UK: Setting Off For Iceland

Last Updated: 17 September 2009
Article by Edward Davis and Sue Millar

In a recent decision (In the matter of Kaupthing Singer & Friedlander Ltd (in administration) [2009] EWHC 740 (Ch)), the High Court found that a creditor of a bank in administration was not entitled to set-off a payment, otherwise due to the bank under an instrument of deposit, against the amounts owed to it by the bank.

On three dates in August and September 2008, the Newcastle Building Society ("NBS") acquired three instruments of deposit issued by Kaupthing Singer & Friedlander Ltd ("KSF"), a wholly owned subsidiary of the Icelandic bank Kaupthing Bank hf, in the aggregate sum of £11 million, repayable on three maturity dates in November and December 2008 ("the KSF Instruments"). Meanwhile, on 29 September 2008, KSF acquired a certificate of deposit issued by NBS in the principal sum of £10 million repayable on 6 January 2009 ("the NBS CD").

On 8 October 2008, KSF went into administration. The KSF Instruments were not repaid on maturity in November and December 2008. Since NBS was still to make a payment of £10 million to KSF under the NBS CD on 6 January 2009, on 15 December 2008 NBS applied to the High Court for a declaration that KSF was not entitled to payment or to enforce payment under the NBS CD as NBS had a legal right of set-off and a defence to any such claim arising out of the liability of KSF under the KSF Instruments. The parties agreed to an interim measure whereby NBS made payment into a joint account in the names of the parties' solicitors and the substantive application was heard in March 2009 by the Chancellor of the High Court.

The NBS CD was a dematerialised security issued and to be settled under the CREST system operated by Euroclear. The rules of CREST provide that any security transferable in accordance with its rules must be "transferable free from any equity, set-off or counterclaim between the issuer and the...holder of the security" (rule 7 para 3.2). Further, NBS had entered into a Deed in respect of its CREST obligations, clause 3.2 of which required payments by NBS to be made "without set-off, counterclaim or other deduction, save as required by law". In its application, NBS recognised that it would have to overcome the prima facie operation of these provisions in obtaining the relief sought. It was also accepted that insolvency set-off did not apply to this situation because KSF bought the NBS CD on behalf of a subsidiary, and because that subsidiary had an equitable interest in the NBS CD there was not the necessary mutuality of dealings between NBS and KSF for insolvency set-off to apply.

The Chancellor focussed his judgment on the issue of whether a right of legal set-off was available to NBS. He noted that legal set-off had originated in the provisions of two 18th century statutes, namely, the Insolvent Debtors Relief Act 1729 and 1735. These provided that where there were mutual debts, "one debt may be set off against the other" and that "judgment shall be entered for no more than shall appear to be truly and justly due to the plaintiff after one debt being set against the other as aforesaid". It was common ground that the rights of legal set-off originally conferred by those two statutes were now enshrined in section 49(2) of the Supreme Court Act 1981 and CPR Rule 16.6.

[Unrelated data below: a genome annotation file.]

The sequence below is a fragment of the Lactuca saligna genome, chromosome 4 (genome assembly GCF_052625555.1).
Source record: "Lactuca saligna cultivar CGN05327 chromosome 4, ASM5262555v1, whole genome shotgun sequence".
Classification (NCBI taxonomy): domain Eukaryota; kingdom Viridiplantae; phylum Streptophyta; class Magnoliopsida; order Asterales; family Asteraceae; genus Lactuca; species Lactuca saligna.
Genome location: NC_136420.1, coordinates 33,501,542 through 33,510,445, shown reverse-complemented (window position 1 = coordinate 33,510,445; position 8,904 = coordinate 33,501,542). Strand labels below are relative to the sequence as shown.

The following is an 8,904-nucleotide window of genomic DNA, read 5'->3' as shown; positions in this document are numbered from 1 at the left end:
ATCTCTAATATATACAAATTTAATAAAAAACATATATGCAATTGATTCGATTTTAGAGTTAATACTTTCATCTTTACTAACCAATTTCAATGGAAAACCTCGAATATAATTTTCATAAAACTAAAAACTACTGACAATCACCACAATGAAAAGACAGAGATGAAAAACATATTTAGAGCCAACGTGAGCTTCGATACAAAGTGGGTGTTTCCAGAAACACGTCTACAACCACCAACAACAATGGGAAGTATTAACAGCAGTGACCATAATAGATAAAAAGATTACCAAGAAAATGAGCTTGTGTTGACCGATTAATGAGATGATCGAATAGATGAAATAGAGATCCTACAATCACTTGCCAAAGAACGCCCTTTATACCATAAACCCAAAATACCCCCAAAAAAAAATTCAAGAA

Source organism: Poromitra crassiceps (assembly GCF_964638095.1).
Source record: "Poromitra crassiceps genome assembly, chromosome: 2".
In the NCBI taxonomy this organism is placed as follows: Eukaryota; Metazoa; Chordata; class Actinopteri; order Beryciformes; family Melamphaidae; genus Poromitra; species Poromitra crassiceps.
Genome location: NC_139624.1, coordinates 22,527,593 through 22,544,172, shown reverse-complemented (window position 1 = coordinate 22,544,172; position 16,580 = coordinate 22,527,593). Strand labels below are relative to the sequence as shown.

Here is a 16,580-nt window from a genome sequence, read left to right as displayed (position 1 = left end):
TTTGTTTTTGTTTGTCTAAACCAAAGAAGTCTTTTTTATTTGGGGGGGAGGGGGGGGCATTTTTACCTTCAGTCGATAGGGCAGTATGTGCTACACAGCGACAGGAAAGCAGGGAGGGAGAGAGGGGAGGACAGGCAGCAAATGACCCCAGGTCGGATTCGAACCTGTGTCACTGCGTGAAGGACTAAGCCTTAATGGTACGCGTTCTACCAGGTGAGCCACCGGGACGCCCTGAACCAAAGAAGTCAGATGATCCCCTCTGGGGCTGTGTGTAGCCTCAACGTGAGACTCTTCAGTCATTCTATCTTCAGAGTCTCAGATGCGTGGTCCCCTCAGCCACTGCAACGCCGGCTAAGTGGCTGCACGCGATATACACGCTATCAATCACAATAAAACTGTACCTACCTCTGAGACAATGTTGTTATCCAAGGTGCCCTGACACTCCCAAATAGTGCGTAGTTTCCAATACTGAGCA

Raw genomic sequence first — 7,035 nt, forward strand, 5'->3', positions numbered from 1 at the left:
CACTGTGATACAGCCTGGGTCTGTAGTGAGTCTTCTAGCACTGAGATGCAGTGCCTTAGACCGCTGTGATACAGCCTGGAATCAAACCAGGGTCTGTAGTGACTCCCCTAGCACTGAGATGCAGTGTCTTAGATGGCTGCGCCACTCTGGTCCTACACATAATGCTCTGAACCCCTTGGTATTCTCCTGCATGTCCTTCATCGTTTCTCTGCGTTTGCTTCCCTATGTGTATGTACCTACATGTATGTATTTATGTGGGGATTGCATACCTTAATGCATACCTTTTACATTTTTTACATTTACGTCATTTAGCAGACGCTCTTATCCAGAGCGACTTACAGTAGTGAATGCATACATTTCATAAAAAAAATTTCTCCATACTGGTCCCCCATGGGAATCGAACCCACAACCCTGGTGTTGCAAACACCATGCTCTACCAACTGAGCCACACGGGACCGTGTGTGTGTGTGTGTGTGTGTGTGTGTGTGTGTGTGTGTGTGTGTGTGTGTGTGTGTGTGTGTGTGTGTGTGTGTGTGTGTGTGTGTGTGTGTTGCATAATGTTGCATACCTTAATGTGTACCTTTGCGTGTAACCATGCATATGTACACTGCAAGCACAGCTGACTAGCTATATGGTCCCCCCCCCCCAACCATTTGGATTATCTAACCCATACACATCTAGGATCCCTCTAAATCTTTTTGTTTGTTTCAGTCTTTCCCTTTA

In particular, and by reference to leading case law, the Chancellor considered whether parties could exclude a right of set-off by express or implied agreement. In line with the authority of the decisions in the cases of Hong Kong and Shanghai Banking Corporation v Kloeckner & Co AG [1990] 2 QB 514 and Coca-Cola Financial Corporation v Finsat International Ltd [1998] QB 43, the Chancellor found that parties could exclude a right of set-off. He held that the provisions of the rules of CREST and the Deed which NBS had entered into were sufficient to prevent NBS from relying on a right of legal set-off. Accordingly, he dismissed NBS' application and NBS remained liable to make payment under the NBS CD without set off.

Practical implications

In assessing counterparty credit risk, agreements between parties should be checked to see whether they contain clauses excluding rights of set-off. If such clauses are present, they are likely to be sufficient to block any attempt by creditors to withhold payments otherwise due to insolvent debtors.

This article was originally written for Stephenson Harwood's quarterly publication, Finance Litigation Legal Eye. If you would like to receive this publication, please contact Stephenson Harwood (

The content of this article is intended to provide a general guide to the subject matter. Specialist advice should be sought about your specific circumstances.

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